Rough Cuts

Film news and giveaways for beautiful cineaste types

I Don’t miss Document 3: International Human Rights Documentary Film Festival, 22-24 October at CCA, GFT and Gilmorehill G12, Glasgow. This year’s highlights include a showcase dedicated to central Asia. For full programme details visit or contact the organisers on doctest© Call 0141 248 6168 for tickets.

I The highly acclaimed feature length documentary I Was Jonathan Pitt will have a free preview screening on Thursday 20 October at 6pm at GillmorehillGi 2. The film is an observational documentary about a filmmaker’s search for his biological mother 30 years after he was given away for adoption.

I Edinburgh Cine 8. \fideo Society’s new moviemaking season commences on 6 October. The club meets at 7.30pm on Thursdays and Fridays between October and April at its clubrooms at 233 Fettes Flow, Edinburgh. For more details visit

I Tickets are now available for the Edinburgh Mountain Film Festival 2005 from branches of Tiso and Alien Rock Climbing centres. This year's festival runs from 21—23 October, with a total of six film and lecture sessions, plus a party and climbing master classes. Full details of the line-up and events are available on wwwedinburghmountainffcom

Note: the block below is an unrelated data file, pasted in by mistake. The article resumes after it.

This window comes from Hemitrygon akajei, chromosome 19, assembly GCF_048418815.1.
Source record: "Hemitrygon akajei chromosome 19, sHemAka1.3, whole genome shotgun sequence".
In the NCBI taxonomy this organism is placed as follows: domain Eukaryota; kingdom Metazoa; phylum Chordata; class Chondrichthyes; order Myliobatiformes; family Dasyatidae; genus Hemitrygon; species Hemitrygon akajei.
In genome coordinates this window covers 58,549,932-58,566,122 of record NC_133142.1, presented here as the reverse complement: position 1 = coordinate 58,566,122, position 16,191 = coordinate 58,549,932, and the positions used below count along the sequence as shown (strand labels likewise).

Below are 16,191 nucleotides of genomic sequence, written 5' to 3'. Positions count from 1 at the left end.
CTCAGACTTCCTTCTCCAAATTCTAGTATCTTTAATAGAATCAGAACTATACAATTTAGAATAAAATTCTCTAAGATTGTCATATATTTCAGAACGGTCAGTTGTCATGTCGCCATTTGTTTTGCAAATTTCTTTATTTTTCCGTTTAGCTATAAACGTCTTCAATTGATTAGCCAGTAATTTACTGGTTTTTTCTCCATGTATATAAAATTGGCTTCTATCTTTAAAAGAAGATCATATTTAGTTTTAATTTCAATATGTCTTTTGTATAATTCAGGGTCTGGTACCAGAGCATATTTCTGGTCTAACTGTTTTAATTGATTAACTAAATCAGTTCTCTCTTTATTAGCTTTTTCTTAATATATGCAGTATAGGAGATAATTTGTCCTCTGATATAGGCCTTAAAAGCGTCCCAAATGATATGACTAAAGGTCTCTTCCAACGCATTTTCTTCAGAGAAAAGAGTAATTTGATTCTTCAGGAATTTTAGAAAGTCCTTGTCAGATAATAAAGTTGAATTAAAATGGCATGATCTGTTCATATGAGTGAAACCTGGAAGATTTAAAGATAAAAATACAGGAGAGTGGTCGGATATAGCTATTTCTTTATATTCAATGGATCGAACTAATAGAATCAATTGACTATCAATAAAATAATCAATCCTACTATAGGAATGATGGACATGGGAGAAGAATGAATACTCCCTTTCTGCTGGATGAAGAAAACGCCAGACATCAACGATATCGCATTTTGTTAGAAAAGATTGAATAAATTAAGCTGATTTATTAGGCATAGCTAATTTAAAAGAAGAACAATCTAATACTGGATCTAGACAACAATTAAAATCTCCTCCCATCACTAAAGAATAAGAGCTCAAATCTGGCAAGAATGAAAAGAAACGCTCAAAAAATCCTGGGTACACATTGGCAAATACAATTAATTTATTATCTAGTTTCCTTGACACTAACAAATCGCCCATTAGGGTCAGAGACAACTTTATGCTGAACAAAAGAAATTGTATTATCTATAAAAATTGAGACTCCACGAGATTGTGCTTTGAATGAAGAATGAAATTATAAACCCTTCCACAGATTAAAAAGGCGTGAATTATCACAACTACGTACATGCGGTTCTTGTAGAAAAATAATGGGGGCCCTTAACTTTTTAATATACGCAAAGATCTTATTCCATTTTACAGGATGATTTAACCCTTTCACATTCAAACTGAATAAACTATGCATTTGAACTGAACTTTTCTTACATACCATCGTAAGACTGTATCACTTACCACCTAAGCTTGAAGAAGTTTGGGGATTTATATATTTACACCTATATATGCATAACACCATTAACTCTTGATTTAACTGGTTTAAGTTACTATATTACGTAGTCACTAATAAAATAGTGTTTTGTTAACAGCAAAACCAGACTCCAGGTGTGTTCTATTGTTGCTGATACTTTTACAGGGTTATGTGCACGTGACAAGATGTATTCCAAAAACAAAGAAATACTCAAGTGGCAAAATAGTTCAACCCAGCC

The List has copies of Vincent Gallo’s controversial and sexually explicit film The Brown Bunny to give away. To be in with g a chance of winning one, send an email marked ‘BROWN BUNNY’ to or a postcard to The List, 14 High Street, Edinburgh, EH1 1TE by no later than 18 October 2005. Please include a daytime telephone number and postal address.

.73'. .‘ I :3 THE LIST 41